The Star-Tribune's Rachel Blount wrote a five-part series of articles chronicling NTDP defenseman Nick Mattson on his first year in Ann Arbor. Brad Schlossman collected the links to the first two articles, and I'm sure he'll have the next three when they're released.
I think the article does a great job of highlighting how difficult a transition it can be for kids and their families. It's something that most fans don't normally get to see. It's a fairly common trend for kids in the NTDP to struggle in their first few months in the program, and these articles really show why.
Jim McCabe of the Boston Globe wrote a nice feature piece on 18-year old freshmen in college hockey. It talks about teams bringing in older freshmen after a year or two of junior hockey instead of the more traditional "true" freshman. It's interesting because I think the WCHA is having the opposite problem right now. Teams would love to have players spend a year playing junior hockey, but are forced to bring them in earlier due to early departures to the pros.
The other issue with kids coming in as older freshmen is that it puts a lot of high school seniors in a difficult position. I know of a lot of kids that could play college hockey, but don't want to basically postpone their life for two years playing junior hockey, and want to go straight to college. It makes it harder for them to have a chance at walking on at a hockey-playing school because they're already two years behind their fellow freshmen.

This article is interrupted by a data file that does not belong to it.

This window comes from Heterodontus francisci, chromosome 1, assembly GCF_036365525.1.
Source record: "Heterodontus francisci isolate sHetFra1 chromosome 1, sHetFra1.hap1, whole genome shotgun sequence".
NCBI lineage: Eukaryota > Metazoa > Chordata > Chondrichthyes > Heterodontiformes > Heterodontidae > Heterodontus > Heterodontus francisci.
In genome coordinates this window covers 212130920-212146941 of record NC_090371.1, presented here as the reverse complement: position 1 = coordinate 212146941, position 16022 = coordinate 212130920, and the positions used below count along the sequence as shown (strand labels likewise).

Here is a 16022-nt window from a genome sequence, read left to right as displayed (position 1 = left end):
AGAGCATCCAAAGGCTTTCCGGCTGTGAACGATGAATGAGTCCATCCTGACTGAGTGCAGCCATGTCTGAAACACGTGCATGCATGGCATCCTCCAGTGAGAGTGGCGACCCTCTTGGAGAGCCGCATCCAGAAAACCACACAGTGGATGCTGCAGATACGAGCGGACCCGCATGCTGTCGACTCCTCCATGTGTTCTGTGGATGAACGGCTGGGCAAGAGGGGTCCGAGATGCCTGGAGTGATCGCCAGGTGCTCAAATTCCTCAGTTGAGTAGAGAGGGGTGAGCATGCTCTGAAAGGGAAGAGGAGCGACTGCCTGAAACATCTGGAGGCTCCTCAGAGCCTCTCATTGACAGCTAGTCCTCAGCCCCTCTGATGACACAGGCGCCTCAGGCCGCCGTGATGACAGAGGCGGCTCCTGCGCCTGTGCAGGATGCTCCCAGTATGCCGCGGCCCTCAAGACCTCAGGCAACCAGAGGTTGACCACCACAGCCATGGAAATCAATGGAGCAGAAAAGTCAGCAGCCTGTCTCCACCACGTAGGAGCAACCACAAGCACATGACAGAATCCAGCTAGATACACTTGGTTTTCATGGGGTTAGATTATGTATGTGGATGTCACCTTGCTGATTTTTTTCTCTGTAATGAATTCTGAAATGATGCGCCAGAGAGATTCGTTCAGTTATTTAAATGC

A few people noticed I didn't mention the little scrum at the end of Saturday's St. Cloud/Wisconsin game that ended without the teams shaking hands. The reason for this is simple. You may remember this from my post on the UND/DU fight: "...that wise decision paid off at the end of the period when Radke came out of the box and picked a fight with Brandon Vossberg to turn some post-period pushing and shoving into another embarrassing fight for the WCHA."
I believe I mentioned to someone else that if Radke hadn't come flying off the bench and picked that fight, barely anybody would have talked about the incident. That was the case in St. Cloud. Two guys got double minors for wrestling around with each other, but ultimately, nothing more came of it. It's a shame the teams didn't shake hands, but otherwise, not much of a deal.
Incidentally, we're now at four fight-free games for the Sioux. And after Friday night's game, any future fights will involve missing a playoff game, so I doubt you'll see them "sticking up for their teammates" again this year.
MGoBlog picked up on the WCHA logjam in the Pairwise rankings. I'll definitely admit that there are things could be worked out with the way the tournament system is set up. But these arguments would have carried a lot more weight back in September before the season started, as opposed to now, when it's not giving people the results that they hoped for.
Brian actually boils this whole argument down to a fairly simple thesis: "It's common sense: if you are one of the worst teams in your conference, you are not one of the best teams in the country" ORLY isn't just an airport in France, my friend.
College Hockey Recruit Exchange released a new Hot 15 Prospects last week.